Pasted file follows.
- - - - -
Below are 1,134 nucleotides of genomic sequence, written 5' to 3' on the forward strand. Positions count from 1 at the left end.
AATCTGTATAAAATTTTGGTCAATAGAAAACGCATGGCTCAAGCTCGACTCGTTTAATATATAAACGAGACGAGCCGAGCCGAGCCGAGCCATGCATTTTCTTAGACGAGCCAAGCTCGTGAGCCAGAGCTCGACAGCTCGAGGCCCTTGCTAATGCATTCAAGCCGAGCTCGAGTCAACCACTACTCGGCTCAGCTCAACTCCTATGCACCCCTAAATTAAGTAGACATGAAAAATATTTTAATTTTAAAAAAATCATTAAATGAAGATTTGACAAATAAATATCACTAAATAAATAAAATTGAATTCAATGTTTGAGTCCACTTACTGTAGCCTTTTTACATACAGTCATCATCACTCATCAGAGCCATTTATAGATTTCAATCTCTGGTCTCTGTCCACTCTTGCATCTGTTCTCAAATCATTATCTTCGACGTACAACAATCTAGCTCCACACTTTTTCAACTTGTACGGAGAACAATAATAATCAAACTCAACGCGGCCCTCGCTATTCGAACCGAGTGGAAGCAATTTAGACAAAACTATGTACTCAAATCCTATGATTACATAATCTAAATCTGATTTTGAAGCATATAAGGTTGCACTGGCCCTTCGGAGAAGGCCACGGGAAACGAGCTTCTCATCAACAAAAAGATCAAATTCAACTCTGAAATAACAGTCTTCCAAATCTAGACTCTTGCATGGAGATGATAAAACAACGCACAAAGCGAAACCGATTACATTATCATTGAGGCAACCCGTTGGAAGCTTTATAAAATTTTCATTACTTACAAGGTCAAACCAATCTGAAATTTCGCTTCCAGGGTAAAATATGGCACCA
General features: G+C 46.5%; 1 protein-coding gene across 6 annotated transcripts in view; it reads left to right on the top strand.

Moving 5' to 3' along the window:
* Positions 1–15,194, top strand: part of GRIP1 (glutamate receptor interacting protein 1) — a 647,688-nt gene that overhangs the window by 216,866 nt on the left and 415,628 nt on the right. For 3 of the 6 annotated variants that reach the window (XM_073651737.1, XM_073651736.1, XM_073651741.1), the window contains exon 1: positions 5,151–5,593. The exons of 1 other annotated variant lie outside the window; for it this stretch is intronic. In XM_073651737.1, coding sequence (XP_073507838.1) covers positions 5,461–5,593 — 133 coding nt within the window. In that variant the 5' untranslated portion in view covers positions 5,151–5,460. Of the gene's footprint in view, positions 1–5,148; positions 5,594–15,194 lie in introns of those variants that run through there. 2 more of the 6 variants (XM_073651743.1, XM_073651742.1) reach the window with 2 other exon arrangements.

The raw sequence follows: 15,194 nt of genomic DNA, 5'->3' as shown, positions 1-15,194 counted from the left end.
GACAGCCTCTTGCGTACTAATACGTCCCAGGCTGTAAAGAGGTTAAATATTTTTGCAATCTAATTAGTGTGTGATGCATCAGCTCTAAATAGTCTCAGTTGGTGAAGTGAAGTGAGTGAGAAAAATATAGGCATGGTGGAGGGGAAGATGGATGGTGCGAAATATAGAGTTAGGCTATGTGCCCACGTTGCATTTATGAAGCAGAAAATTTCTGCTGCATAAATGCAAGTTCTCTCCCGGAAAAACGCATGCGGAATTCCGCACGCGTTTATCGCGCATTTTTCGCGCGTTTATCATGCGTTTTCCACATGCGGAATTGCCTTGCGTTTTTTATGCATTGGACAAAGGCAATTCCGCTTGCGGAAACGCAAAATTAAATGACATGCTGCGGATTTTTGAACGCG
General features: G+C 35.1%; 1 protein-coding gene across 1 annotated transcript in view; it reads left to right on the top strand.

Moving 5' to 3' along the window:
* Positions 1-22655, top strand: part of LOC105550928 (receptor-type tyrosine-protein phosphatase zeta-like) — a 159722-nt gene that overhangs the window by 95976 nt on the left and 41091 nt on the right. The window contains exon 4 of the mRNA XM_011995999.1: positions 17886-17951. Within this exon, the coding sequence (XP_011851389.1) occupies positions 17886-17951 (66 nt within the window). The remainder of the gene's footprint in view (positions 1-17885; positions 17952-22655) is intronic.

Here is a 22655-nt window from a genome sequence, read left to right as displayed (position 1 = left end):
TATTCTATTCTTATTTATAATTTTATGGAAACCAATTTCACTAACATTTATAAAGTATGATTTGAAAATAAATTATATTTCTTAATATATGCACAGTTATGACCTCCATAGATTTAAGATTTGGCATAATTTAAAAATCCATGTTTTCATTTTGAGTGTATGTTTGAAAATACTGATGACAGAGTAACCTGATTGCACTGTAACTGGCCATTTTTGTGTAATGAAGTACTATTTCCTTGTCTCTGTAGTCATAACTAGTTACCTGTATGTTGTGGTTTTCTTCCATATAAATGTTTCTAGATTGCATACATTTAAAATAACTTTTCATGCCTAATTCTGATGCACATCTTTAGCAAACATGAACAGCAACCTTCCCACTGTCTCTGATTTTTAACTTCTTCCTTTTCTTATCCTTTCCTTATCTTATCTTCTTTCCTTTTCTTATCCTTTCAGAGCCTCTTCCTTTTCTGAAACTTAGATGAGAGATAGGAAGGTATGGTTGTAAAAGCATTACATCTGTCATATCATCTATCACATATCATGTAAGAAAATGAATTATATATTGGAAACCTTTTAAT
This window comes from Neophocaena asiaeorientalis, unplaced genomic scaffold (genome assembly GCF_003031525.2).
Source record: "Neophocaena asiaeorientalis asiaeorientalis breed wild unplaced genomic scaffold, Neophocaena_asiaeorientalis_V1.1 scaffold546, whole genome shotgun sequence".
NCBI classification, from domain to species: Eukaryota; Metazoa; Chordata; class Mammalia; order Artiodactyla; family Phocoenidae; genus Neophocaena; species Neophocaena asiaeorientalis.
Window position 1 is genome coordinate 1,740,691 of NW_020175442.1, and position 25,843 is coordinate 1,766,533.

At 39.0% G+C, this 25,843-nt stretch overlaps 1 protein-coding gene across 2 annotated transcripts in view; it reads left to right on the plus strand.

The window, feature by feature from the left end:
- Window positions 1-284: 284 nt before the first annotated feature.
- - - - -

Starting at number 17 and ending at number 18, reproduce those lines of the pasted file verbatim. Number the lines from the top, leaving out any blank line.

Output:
At 39.0% G+C, this 25,843-nt stretch overlaps 1 protein-coding gene across 2 annotated transcripts in view; it reads left to right on the plus strand.

The window, feature by feature from the left end: